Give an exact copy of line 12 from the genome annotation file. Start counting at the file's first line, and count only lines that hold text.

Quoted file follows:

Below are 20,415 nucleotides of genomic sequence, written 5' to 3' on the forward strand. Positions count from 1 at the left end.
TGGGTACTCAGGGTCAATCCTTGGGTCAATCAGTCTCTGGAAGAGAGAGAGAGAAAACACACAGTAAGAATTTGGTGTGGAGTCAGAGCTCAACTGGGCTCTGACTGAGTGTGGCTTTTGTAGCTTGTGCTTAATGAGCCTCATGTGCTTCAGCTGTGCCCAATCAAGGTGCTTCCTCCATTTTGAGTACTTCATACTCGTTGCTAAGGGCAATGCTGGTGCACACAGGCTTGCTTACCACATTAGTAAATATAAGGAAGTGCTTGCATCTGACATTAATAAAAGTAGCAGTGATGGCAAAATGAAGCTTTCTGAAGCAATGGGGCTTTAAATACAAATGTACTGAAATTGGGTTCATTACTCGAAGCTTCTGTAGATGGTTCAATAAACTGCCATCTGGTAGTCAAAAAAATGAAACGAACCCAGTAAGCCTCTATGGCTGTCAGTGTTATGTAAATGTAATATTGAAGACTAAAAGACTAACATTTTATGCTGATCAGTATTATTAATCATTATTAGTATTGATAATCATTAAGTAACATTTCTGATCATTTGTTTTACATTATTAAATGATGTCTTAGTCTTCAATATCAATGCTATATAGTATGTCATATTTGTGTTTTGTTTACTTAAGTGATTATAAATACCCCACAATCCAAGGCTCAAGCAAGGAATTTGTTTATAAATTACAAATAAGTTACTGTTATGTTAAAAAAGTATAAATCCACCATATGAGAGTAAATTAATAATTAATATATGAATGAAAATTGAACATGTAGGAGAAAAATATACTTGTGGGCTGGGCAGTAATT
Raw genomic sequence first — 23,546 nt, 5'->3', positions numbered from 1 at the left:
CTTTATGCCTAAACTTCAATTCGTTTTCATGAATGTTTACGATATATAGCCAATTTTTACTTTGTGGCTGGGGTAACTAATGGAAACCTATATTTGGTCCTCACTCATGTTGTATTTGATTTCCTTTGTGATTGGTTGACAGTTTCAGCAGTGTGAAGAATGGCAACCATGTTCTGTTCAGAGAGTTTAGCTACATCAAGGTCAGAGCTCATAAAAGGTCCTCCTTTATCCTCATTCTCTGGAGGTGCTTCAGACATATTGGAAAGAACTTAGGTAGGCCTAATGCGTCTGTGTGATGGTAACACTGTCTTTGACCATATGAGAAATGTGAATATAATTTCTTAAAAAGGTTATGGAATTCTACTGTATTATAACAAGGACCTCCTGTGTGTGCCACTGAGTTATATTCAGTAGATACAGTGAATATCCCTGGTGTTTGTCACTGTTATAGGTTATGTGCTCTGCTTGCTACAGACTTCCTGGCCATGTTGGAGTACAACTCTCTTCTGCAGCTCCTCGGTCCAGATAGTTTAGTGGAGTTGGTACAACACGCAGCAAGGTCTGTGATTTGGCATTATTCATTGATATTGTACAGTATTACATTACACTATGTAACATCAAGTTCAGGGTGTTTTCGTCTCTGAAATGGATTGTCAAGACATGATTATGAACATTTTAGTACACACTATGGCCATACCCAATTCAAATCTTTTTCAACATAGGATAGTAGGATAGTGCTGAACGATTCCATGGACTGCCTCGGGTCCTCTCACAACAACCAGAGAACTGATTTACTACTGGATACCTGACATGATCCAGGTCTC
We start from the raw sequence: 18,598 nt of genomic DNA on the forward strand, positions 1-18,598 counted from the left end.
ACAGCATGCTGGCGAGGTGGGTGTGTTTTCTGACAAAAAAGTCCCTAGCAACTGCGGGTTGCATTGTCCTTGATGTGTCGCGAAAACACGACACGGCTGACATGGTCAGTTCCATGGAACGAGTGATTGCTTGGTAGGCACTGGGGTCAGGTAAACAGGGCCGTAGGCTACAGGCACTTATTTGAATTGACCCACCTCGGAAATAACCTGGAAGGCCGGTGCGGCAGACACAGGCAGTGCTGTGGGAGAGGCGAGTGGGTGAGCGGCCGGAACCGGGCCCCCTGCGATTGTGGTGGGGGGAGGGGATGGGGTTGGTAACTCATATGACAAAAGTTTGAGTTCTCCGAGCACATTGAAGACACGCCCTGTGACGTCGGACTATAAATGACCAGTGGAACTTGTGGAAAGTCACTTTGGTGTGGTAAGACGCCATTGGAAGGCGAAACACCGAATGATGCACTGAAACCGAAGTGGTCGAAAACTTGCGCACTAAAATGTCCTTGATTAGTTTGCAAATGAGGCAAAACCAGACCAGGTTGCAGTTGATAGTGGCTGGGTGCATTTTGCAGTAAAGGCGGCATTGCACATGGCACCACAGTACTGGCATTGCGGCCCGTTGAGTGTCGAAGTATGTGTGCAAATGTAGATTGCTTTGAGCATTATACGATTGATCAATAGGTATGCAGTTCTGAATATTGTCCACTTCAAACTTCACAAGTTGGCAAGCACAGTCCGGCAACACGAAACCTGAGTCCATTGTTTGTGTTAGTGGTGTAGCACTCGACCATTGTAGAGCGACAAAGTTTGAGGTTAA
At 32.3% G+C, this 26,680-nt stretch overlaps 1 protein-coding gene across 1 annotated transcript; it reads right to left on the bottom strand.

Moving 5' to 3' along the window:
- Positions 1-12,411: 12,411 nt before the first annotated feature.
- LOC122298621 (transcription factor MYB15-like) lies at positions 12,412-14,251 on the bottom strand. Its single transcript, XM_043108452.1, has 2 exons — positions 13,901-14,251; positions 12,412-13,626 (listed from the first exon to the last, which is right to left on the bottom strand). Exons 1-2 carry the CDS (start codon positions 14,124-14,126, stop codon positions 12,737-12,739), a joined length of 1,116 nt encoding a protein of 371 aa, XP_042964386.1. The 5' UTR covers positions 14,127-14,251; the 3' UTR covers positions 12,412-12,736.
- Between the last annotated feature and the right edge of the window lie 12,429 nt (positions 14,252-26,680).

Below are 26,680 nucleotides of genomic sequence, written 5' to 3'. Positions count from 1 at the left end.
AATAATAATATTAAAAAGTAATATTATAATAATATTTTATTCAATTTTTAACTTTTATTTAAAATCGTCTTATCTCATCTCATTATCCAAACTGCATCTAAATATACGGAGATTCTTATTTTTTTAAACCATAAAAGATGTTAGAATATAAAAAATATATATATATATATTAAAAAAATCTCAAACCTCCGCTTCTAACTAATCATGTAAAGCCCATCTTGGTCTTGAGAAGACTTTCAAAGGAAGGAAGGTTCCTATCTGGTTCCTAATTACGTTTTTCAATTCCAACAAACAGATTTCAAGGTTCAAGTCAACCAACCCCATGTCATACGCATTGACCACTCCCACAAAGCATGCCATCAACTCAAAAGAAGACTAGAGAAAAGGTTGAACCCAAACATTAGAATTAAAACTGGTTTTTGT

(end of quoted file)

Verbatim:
Below are 26,680 nucleotides of genomic sequence, written 5' to 3'. Positions count from 1 at the left end.